Sportsmanship, tradition and grace

Zinedine Zidane’s moment of madness, along with other disciplinary issues from the World Cup, prompt some interesting thoughts from Conrad Gempf. “What a shame to end your tournament on such a disgrace”, observes Gempf, before commenting:

Dis-grace. Interesting word.

But the World Cup wasn’t solely defined by yellow cards and red cards, and Gempf says that he “saw moments of good sportsmanship in both the Wimbledon and World Cup finals”:

What interests me is that they were not moments of spontaneity and self-expression, but moments of selves yielding to tradition.

For example, in the Wimbledon Men’s Final, at one point Nadal followed tennis tradition by apologising to Federer after winning a point through “dumb luck”:

One commentator said to the other, “I wonder if he means that.” The other replied “He’s a good enough sport that he just might.” One of my mentors, Tom Howard, would have loved this as an example of a point he never tired of making – tradition can be the ally not the enemy of the Christian.

Whether Nadal’s apology was heart-felt or not, I can’t tell, but it seems clear to me that, left to my own devices in that situation, I would celebrate. But by having a tradition to follow, I’m offered a chance to temper my selfish self-expression and acknowledge the other. When I am tempted to merely act “normally,” thankfully tradition beckons me to act with “grace.” And gives me an opportunity to feel it and mean it as well.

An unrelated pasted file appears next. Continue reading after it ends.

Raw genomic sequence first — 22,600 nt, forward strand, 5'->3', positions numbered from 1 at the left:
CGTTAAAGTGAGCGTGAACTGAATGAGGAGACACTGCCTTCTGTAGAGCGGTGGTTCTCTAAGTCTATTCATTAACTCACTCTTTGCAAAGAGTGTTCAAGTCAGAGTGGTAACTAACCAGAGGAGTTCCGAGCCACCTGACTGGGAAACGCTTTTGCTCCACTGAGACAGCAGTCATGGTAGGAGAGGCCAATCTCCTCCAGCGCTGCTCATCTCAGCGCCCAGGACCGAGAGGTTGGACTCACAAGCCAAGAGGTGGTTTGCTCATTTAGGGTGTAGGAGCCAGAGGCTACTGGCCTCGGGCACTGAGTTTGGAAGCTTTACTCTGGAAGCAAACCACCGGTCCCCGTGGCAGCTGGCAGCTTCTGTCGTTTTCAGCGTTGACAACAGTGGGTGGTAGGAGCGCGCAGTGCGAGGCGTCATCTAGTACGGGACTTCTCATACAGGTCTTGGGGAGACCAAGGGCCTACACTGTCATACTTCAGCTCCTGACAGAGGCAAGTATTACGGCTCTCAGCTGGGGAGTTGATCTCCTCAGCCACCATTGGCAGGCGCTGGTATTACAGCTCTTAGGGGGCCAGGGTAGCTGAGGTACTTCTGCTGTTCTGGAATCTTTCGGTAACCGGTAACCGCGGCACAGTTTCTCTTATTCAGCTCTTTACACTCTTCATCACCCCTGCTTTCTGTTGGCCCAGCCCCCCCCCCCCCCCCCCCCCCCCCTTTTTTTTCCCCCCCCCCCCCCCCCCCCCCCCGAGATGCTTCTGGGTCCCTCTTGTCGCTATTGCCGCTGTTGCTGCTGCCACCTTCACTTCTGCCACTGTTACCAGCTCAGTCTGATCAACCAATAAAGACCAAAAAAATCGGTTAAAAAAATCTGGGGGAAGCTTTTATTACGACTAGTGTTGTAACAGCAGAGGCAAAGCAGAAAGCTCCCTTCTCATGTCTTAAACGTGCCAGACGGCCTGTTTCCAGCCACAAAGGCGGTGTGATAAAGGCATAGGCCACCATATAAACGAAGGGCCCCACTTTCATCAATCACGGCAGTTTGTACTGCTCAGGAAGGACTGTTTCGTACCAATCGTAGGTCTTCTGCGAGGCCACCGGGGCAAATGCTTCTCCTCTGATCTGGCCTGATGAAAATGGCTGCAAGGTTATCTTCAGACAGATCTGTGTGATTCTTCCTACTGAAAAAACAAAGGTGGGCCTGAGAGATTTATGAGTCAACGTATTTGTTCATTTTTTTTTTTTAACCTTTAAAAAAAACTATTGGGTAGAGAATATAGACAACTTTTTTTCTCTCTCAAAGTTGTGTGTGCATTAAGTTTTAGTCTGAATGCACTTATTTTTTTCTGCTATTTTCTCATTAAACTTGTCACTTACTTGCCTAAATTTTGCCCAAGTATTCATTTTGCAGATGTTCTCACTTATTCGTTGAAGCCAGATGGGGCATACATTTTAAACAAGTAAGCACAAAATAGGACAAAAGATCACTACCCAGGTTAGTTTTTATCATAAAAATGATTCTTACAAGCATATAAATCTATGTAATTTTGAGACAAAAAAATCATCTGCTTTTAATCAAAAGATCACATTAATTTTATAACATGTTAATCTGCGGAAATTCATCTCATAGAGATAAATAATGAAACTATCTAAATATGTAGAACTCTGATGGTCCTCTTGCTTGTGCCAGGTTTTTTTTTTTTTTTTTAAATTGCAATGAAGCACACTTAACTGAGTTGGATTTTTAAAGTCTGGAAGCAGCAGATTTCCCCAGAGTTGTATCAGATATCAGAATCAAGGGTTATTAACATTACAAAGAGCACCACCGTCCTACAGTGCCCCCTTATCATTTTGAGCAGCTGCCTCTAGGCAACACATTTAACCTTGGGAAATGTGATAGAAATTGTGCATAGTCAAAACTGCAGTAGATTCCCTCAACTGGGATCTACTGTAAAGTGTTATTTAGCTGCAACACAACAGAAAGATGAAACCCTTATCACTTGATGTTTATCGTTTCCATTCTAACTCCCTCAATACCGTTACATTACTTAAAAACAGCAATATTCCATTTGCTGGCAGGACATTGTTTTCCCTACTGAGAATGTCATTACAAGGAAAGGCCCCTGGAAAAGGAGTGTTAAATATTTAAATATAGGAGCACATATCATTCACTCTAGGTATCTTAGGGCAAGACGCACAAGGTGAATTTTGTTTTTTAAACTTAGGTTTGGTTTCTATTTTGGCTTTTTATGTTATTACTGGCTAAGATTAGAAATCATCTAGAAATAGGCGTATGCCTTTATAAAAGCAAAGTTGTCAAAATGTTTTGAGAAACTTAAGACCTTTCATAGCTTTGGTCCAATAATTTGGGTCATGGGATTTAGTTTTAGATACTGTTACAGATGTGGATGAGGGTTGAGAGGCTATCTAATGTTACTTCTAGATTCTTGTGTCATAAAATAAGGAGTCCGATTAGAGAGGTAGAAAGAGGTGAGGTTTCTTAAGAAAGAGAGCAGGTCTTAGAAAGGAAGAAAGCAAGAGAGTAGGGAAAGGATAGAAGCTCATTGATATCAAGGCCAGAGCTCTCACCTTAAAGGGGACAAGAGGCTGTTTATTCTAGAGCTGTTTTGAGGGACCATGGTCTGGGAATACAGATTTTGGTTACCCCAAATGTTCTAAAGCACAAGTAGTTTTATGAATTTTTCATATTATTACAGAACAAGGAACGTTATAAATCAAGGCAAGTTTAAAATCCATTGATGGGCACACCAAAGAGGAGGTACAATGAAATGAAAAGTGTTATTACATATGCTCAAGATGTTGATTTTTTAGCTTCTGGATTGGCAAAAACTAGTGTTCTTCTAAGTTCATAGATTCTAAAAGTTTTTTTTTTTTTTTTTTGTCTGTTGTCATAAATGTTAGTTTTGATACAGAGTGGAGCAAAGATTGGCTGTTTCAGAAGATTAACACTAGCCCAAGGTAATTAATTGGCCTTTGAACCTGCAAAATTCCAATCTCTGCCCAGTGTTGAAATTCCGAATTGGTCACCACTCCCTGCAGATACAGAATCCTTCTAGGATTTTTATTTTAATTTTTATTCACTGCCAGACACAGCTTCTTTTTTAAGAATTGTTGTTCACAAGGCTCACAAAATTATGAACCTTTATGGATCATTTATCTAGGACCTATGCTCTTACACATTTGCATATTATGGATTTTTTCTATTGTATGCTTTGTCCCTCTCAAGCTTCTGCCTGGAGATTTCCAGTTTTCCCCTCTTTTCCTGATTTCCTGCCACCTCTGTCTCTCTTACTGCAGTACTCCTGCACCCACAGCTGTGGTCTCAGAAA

Similarly, in football:

…even two teams that seem otherwise intent on injuring each other will often obey the tradition that when a player on the other team is down and hurt, you don’t press the advantage that that gives you, but instead you deliberately give up possession and kick the ball out of play, trusting (what outrageous faith, in the circumstances!) that the other team will give it back later.

This unwritten script, this football liturgy, is an example that Luther would have loved. The Laws of the game make no provision for such stoppages in play, but Grace has found a way. And, apparently, even the players who love to hog the ball have learned that This is what players are Supposed To Do in this situation and are coaxed into doing a good that is beyond their own self-interest, and beyond the letter of the law.

Even insincerely-followed tradition can be better than unrestrained self-expression:

If you think there’s a problem that players are only grudgingly kicking the ball out of play or are insincere in their apologies, the answer is probably not to abolish the traditions and let the players find ways of expressing themselves more authentically. Not unless you’re a fan of head-butting. Instead, in sports and in ecclesiology, I think we want to reinforce traditions that still have the power to suggest or beckon me to think outside the law, outside my self-interest and self-expression and toward the opposite of dis-grace – toward grace.

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